What is periodontal disease (gum disease)?
Accumulating plaque and calculus, when left undisturbed, cause inflammation of tissues surrounding the tooth. In the early stage of periodontal disease, called gingivitis, inflammation is limited to the gums, rendering them swollen, sensitive, and bleeding easily. Although this condition in some cases may be induced or aggravated by general health issues, in most cases it can be successfully treated with regular dental cleaning and proper oral hygiene.
When inflammation is significant and persists for long time, it leads to gradual destruction of bone that supports the teeth, leading to a condition called periodontitis. Thus, the pockets between teeth and surrounding tissue become deeper and trap more food and plaque, leading to more inflammation and bone destruction. Deep pocket environment attracts bacteria that are even more deleterious than the regular plaque, accelerating the disease. Extensive destruction of bone can lead to loosening and eventual loss of teeth. Severe chronic inflammation in the pockets causes pain and malodor, may lead to abscesses, and existing evidence indicates it may have aggravate cardiovascular conditions and diabetes. You can learn more about periodontitis by clicking onto this link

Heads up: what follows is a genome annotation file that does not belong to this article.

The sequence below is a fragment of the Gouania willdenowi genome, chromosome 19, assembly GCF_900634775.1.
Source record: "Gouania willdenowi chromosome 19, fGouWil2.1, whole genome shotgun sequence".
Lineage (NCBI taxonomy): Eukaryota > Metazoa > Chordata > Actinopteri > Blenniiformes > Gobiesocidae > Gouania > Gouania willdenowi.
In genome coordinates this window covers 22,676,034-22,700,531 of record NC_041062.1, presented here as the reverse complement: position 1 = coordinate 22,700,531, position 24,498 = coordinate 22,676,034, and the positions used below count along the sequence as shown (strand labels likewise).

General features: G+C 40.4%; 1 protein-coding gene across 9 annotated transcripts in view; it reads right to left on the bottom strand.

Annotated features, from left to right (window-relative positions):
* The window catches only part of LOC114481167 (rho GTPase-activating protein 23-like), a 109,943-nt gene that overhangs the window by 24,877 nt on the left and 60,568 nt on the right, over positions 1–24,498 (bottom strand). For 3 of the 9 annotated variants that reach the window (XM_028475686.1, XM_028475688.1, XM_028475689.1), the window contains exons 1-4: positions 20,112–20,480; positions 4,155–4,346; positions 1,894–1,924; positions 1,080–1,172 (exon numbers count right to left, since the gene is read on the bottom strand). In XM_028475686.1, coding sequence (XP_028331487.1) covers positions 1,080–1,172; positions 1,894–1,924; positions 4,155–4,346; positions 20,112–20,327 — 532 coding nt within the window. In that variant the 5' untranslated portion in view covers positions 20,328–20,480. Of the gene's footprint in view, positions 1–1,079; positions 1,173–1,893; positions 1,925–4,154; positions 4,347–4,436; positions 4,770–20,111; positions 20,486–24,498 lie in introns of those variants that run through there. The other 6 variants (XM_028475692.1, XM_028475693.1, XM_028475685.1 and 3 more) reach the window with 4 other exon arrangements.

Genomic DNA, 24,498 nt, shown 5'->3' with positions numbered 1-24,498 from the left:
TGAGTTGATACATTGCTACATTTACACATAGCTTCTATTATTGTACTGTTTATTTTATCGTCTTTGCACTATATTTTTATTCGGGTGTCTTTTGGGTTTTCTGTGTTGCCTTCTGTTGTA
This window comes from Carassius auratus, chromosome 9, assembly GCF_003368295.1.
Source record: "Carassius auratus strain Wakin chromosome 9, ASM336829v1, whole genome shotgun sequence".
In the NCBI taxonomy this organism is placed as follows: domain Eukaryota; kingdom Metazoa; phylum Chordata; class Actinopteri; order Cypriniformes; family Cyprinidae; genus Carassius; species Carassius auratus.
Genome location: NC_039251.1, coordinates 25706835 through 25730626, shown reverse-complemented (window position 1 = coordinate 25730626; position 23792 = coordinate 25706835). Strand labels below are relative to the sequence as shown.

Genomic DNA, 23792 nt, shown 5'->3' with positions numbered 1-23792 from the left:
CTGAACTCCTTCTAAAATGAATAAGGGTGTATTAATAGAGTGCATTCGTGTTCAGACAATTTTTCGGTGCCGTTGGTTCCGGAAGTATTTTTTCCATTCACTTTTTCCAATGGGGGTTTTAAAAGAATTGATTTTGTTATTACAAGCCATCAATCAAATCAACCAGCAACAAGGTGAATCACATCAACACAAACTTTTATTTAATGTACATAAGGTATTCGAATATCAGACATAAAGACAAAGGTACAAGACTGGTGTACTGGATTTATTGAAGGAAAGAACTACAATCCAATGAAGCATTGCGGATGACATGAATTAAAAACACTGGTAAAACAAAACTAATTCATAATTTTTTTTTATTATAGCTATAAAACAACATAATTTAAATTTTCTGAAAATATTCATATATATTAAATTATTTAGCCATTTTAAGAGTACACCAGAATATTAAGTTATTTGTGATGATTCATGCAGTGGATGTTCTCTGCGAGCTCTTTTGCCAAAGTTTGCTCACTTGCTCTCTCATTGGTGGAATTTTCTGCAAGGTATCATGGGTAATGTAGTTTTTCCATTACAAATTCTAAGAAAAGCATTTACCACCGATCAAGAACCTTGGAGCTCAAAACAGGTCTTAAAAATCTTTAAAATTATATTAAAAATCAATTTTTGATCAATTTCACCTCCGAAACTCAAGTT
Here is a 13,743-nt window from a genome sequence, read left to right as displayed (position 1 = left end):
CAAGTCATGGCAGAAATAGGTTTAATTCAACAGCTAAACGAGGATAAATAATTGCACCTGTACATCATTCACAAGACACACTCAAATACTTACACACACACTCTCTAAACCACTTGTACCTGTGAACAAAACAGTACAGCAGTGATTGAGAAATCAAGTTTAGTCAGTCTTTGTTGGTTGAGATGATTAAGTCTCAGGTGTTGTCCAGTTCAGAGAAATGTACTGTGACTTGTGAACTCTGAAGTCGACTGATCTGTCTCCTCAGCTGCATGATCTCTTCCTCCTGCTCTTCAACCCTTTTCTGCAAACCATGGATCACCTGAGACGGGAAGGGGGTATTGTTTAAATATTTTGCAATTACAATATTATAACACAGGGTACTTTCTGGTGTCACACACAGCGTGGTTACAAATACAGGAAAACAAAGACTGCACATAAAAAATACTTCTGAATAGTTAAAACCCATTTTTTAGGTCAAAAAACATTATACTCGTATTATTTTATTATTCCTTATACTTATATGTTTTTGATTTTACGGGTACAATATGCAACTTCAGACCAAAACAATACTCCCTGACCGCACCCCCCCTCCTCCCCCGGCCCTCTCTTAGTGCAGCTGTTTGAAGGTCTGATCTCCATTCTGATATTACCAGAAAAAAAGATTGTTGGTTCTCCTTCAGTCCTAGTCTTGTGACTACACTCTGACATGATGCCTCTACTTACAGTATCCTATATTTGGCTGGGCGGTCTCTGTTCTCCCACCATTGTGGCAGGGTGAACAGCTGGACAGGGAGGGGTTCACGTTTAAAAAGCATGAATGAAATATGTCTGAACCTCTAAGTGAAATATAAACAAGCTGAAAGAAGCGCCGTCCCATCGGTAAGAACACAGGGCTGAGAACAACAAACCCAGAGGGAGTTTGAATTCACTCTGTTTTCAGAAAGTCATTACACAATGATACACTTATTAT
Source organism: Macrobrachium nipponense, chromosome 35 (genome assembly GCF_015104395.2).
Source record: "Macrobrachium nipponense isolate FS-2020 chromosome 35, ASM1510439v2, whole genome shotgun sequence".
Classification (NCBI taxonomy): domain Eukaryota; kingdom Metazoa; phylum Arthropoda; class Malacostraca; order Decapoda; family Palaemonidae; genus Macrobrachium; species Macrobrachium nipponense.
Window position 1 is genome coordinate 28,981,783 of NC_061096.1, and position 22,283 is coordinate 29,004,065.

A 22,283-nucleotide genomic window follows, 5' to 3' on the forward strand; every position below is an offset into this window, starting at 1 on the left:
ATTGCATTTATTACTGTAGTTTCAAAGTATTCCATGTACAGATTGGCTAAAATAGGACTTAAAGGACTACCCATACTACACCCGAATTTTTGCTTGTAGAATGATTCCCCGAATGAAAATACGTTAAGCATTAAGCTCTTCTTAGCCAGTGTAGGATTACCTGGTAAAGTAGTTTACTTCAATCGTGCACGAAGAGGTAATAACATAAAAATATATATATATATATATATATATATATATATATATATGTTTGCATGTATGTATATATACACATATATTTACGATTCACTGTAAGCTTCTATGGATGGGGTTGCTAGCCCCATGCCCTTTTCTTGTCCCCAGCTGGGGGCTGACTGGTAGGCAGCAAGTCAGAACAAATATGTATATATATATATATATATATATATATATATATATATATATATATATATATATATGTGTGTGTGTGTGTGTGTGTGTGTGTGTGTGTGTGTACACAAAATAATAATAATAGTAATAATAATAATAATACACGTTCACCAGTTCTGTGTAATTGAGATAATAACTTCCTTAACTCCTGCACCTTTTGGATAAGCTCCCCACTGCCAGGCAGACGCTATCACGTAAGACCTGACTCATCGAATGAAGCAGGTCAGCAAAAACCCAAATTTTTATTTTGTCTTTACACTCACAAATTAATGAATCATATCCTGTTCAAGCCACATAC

In some cases development of periodontitis can be abrupt and caused by certain bacteria that can be controlled by antibiotic prescription. However, the majority of patients suffer from the chronic form of disease which requires treatment by mechanical removal of plaque and calculus, in a procedure called Scaling and Root Planning (SRP) or deep cleaning.
Scaling and Root Planing
We will use sonic and handheld instruments to eradicate plaque and calculus built up on the roots of the teeth, and to remove diseased soft tissue from the pockets. Roots will be planed smooth to facilitate reattachment of gums to the teeth. In some cases, administration of long-acting antibiotic suspension into the pockets will be recommended to reduce inflammation and promote healing. Local anesthesia will be administered as necessary to make the entire procedure as stress-free as possible. Patients suffering from periodontitis require check-ups and maintenance at intervals shorter that the regular 6 month exams, usually every 3-4 months.